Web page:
Pope Francis Supports Same-Sex Civil Unions
Pope Francis has become the first leader of the Roman Catholic Church to support "civil union" laws for same-sex couples.
Speaking in a film documentary, the pope called for the creation of such laws. He said that "Homosexual people have the right to be in a family. They are children of God."
"What we have to create is a civil union law. That way they are legally covered," Francis said. "I stood up for that."
The statements represent a break from the Church's teachings and his strongest comments yet on the issue.
The comments came in "Francesco," a documentary about his life and the social issues that concern him. The film was shown for the first time in Rome on Wednesday.
The movie examines his support for migrants and refugees, the poor, and his work on the issue of sexual abuse by Catholic clergy. It also explores his ideas on the role of women in society, and the Church's relations with those who identify as LGBTQ.
While serving as Archbishop of Buenos Aires in 2010, the future pope opposed efforts to legalize same-sex marriage. But he supported the idea of civil unions as one way to prevent the approval of same-sex marriage in Argentina.
After being elected pope, Francis once said in 2013, "Who am I to judge?" while answering a reporter's question about homosexuals in the church. He has not publicly expressed support for civil unions until now.
The Reverend James Martin is an American clergyman who supports the Church's efforts to reach members of the gay community. He wrote on Twitter, "Pope Francis's support for same-sex civil unions is a major step forward in the church's support of LGBTQ people." Martin added that it "sends a strong signal to countries where the church has opposed such laws."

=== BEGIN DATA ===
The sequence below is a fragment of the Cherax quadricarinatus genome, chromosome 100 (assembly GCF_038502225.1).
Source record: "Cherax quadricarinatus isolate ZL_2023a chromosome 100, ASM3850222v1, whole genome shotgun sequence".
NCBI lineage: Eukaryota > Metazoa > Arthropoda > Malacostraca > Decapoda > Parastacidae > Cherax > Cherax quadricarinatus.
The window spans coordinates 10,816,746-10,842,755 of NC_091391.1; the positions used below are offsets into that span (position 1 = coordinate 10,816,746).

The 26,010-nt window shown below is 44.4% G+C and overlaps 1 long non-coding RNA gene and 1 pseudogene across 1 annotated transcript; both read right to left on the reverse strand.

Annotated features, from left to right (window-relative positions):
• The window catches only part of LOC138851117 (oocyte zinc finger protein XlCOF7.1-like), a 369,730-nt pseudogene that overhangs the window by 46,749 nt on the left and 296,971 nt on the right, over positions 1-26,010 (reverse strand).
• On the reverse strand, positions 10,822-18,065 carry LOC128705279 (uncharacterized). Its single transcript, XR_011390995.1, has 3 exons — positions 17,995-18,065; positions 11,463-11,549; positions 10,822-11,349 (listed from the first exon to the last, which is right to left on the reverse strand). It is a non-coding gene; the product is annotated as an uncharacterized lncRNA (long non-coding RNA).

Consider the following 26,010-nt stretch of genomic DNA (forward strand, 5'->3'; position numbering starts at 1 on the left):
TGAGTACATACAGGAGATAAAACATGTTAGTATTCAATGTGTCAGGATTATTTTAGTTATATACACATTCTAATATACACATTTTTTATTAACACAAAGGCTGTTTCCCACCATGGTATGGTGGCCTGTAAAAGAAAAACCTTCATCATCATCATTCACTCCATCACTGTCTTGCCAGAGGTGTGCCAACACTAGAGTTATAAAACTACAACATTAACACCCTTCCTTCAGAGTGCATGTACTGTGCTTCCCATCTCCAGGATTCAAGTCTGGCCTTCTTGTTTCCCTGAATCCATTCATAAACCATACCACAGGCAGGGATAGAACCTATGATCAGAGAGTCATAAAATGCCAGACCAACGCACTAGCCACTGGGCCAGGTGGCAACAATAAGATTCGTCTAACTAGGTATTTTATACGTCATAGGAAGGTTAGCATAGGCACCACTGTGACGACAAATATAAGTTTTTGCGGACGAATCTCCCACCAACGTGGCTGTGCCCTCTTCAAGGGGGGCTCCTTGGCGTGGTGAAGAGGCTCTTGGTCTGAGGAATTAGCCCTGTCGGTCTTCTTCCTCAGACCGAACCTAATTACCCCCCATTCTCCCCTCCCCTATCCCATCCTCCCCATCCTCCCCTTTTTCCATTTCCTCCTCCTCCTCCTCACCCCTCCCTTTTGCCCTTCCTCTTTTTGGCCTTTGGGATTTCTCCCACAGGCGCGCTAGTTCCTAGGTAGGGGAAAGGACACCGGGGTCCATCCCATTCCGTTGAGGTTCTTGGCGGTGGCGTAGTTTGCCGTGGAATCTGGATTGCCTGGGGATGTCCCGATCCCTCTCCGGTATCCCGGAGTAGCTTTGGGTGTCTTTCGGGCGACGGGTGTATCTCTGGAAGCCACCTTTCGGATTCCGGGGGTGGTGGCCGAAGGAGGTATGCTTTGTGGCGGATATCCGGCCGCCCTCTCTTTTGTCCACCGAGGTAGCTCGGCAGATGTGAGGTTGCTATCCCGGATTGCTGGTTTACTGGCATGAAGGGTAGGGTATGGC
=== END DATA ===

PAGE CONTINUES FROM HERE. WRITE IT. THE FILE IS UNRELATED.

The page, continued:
Filmmaker Evgeny Afineevsky told Catholic News Agency that the pope talked about civil union laws during an interview for the movie. The news agency says the Vatican's press office did not answer its questions on the pope's comments.
Another person interviewed for the film is Juan Carlos Cruz. He is a survivor of clergy sexual abuse whom Francis at first discredited during a 2018 visit to Chile.
Cruz, who is gay, said they have since repaired the relationship. In one of the meetings, Cruz said Francis told him that God made Cruz gay. The filmmaker used Cruz's story to document the pope's understanding of sexual abuse and changing ideas about gay people.
In 2003, under Pope John Paul II, the Vatican said that "respect for homosexual persons cannot lead in any way to approval of homosexual behavior or to legal recognition of homosexual unions." That statement was written by Cardinal Joseph Ratzinger of Germany. He became Pope Benedict XVI, the predecessor to Pope Francis.
I'm Jonathan Evans.